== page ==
Tracing Origins – The Life and Times of Cantonese Opera’s Laosheng 

Organised by: Esplanade - Theatres on the Bay
Performed by: Lead Actor: Christopher Choo Cast: Philip Chan, May Choong Accompaniment: Tung On Opera Orchestra
  • Date:
    26, 27 Apr 2024
  • Time:
  • Duration:
    2hrs, with 20mins intermission.
  • Venue:
    Esplanade Theatre Studio
    Esplanade Theatre StudioEsplanade Theatre Studio
  • Language:
    Performed in Cantonese, with English and Chinese surtitles. 
  • Admission:
    Limited concessions available at $30.


In a fit of fury, a mistress is murdered

Under the moon and stars, a man pursues a rare talent

To show his loyalty, a general sacrifices himself

These scenes tell the story of the laosheng's artistry

Song Jiang Kills Yan Xijiao is startling and suspenseful; Xiao He Pursues Han Xin is full of earnest vigour; and General Yang's Sacrifice is tragic in its desolation. These three opera excerpts of different plots are all showcases for the laosheng (elderly male role). Directed by Christopher Choo, a veteran of Singapore's Chinese opera scene, Tracing Origins is an opportunity to explore and appreciate the particular artistry of this character type.

Christopher is the one and only disciple of legendary Cantonese opera icon, Leng Chi Pak. Through his performance, this laosheng showcase exemplifies the role while also highlighting other performers, namely local wenwusheng (scholar/warrior male role) Philip Chan and new-generation huadan (female role) May Choong.

Following the basic setting of a traditional Chinese opera performance, this showcase is staged with only one table and two chairs. Backdropped by calligraphy and paintings and staged in an intimate venue, Tracing Origins honours both the art of Cantonese opera and the memory of a beloved master.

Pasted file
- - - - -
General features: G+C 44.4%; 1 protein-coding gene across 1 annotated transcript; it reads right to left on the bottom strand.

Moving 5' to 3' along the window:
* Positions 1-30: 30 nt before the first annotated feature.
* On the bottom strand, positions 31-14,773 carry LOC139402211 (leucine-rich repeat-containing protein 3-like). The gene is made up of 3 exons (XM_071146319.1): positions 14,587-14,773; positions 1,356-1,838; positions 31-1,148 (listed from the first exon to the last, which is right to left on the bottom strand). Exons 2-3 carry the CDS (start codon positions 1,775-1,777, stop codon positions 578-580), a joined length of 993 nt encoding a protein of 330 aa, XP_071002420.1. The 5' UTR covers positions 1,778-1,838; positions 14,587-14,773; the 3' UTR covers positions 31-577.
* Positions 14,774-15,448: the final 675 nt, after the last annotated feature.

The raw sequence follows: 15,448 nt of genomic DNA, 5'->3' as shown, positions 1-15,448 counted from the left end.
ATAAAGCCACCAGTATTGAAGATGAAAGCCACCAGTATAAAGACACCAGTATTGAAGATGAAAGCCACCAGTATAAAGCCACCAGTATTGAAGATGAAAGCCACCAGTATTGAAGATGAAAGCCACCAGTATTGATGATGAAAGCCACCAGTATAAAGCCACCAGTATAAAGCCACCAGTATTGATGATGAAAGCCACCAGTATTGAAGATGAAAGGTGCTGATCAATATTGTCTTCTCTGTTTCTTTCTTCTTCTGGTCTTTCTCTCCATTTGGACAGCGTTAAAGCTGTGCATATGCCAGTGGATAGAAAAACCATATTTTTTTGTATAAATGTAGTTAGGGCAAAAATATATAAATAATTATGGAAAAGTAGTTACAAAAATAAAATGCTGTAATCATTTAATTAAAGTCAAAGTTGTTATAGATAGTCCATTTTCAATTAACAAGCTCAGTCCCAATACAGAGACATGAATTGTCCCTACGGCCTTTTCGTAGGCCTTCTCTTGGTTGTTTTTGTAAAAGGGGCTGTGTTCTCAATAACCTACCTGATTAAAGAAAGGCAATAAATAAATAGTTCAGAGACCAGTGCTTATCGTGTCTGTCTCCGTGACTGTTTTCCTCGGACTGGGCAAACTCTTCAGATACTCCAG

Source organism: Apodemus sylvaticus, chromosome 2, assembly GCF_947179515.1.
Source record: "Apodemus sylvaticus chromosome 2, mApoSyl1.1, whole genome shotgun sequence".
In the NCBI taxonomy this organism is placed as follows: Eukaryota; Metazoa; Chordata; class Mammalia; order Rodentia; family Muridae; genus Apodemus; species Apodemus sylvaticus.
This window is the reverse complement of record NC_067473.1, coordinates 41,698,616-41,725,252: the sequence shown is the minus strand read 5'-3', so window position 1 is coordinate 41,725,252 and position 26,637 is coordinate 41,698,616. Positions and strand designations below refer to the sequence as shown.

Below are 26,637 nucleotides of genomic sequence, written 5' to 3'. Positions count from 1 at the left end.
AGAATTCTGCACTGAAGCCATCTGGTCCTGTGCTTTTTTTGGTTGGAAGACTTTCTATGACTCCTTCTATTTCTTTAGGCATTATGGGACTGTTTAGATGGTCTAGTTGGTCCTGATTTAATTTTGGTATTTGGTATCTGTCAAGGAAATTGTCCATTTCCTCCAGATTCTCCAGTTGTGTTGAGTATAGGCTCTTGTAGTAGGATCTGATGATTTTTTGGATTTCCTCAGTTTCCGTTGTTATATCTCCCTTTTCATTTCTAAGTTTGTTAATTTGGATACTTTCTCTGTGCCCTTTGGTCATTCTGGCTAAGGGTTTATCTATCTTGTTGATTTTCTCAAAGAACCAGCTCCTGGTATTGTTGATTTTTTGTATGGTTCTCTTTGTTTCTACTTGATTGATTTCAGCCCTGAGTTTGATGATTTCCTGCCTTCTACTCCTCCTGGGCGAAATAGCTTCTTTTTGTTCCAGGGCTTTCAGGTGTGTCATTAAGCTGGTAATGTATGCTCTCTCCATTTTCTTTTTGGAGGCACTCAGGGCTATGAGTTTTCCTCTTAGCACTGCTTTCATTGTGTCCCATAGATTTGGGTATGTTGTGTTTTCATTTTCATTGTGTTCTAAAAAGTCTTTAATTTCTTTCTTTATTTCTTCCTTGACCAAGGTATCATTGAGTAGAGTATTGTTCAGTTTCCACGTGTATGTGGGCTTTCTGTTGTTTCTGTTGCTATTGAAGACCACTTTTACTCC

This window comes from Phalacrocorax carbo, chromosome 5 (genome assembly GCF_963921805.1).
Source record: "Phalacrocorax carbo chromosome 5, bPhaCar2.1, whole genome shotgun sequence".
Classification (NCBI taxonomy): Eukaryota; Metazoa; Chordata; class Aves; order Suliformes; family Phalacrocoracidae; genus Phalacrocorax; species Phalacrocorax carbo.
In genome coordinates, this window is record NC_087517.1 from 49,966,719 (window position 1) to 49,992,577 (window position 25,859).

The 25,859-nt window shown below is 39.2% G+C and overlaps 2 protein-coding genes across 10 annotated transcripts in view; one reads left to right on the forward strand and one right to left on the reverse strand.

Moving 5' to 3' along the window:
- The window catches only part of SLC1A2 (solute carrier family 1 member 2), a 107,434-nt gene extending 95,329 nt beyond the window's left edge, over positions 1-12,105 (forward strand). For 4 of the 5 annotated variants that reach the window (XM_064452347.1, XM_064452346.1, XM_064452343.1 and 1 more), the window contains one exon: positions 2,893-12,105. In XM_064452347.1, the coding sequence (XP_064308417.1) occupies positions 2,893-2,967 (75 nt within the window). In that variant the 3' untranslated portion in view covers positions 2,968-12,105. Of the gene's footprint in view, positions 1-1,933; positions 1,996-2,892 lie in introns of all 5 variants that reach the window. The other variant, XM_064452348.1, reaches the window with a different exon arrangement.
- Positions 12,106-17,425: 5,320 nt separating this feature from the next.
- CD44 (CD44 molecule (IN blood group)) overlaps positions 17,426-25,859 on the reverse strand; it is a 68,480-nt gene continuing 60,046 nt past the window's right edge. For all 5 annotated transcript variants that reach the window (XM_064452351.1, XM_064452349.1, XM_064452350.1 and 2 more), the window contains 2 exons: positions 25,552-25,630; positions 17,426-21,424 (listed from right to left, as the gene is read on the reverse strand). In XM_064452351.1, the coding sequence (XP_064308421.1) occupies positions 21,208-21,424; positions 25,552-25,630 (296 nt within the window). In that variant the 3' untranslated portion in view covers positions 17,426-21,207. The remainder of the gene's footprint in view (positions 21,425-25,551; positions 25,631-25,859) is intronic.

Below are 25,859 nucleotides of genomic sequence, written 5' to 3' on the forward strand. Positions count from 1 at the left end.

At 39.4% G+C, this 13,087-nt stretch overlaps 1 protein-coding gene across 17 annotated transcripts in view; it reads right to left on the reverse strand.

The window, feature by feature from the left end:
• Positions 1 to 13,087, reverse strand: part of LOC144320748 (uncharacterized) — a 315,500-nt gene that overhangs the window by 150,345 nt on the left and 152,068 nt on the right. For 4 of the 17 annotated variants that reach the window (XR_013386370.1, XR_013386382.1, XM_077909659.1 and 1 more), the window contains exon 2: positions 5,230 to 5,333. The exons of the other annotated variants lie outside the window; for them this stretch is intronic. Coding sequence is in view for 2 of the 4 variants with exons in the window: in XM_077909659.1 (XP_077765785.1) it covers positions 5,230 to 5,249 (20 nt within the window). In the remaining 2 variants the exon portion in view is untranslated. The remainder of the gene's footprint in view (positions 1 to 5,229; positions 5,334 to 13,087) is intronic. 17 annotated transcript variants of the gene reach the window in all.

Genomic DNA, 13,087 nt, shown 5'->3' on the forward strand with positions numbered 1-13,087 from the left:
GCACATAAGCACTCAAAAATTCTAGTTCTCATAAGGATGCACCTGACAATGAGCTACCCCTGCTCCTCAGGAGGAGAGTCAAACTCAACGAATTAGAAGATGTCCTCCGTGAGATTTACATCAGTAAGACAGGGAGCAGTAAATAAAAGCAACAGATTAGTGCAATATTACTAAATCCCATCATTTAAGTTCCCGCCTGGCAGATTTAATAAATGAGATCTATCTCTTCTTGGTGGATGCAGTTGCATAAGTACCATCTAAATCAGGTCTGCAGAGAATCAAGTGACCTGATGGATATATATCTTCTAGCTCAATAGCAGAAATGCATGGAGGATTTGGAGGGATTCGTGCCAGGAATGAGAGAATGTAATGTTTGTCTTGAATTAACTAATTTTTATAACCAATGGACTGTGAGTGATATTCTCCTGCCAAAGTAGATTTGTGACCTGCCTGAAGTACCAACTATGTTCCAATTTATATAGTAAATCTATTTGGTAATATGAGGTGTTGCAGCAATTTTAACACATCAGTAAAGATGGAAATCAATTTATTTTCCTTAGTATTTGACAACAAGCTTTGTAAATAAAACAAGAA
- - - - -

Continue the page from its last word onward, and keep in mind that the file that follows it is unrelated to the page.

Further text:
There will be live music accompaniment by Tung On Opera Orchestra.

Excerpt synopsis

Song Jiang Kills Yan Xijiao is based on a plot point in Water Margin, in which Song Jiang kills Yan Xijiao. This excerpt is a signature showcase for a laosheng and a feisty huadan in Cantonese opera. Choo takes the stage as the middle-aged Song Jiang sporting a black beard. Before he kills Yan Xijiao, his agitated emotions are expressed through his technique of wielding the artificial beard, and the results are transfixing. As the female lead, Choong portrays a subversive and fiery character and conveys her intense love-hate relationship with Song Jiang with refreshing intensity. This excerpt borrows Peking opera's Siping tune and is a great test of the performers' skills.

Xiao He Pursues Han Xin, also known as Xiao He Pursues Han Xin by Moonlight, is a showcase for Cantonese opera's laosheng and wenwusheng, with many wonderful moments of singing. Choo plays Xiao He and Chan plays Han Xin. Together, they share a scene where they spur on their horses to swifter speeds. Choo has a key moment where he falls off his horse, showcasing his striking "shoe-flinging" technique.

Known as one of the "Four Kings of Cantonese Opera", Leng Chi Pak was famous for his performance in General Yang's Sacrifice. This excerpt follows the southern style of Cantonese opera, including signature techniques such as tiao da jia1, shui bo lang2, and using the tune of yan er luo3 to set tragic and desolate mood. Choo uses a full-throated and melodious singing style modelled after his master. He sings of Yang Jiye's despair as he is trapped in Two Wolves Mountain; surrounded by enemies, he ultimately chooses to kill himself by smashing his head against a monument.

1tiao da jia: sets of stylised movements in the southern style of Cantonese opera that are used to depict different scenarios

2shui bo lang: a series of footwork that conveys intense emotions

3yan er luo: a specific tune usually accompanied by the suona as the lead musical instrument

Tracing Origins – The Life and Times of Cantonese Opera’s Laosheng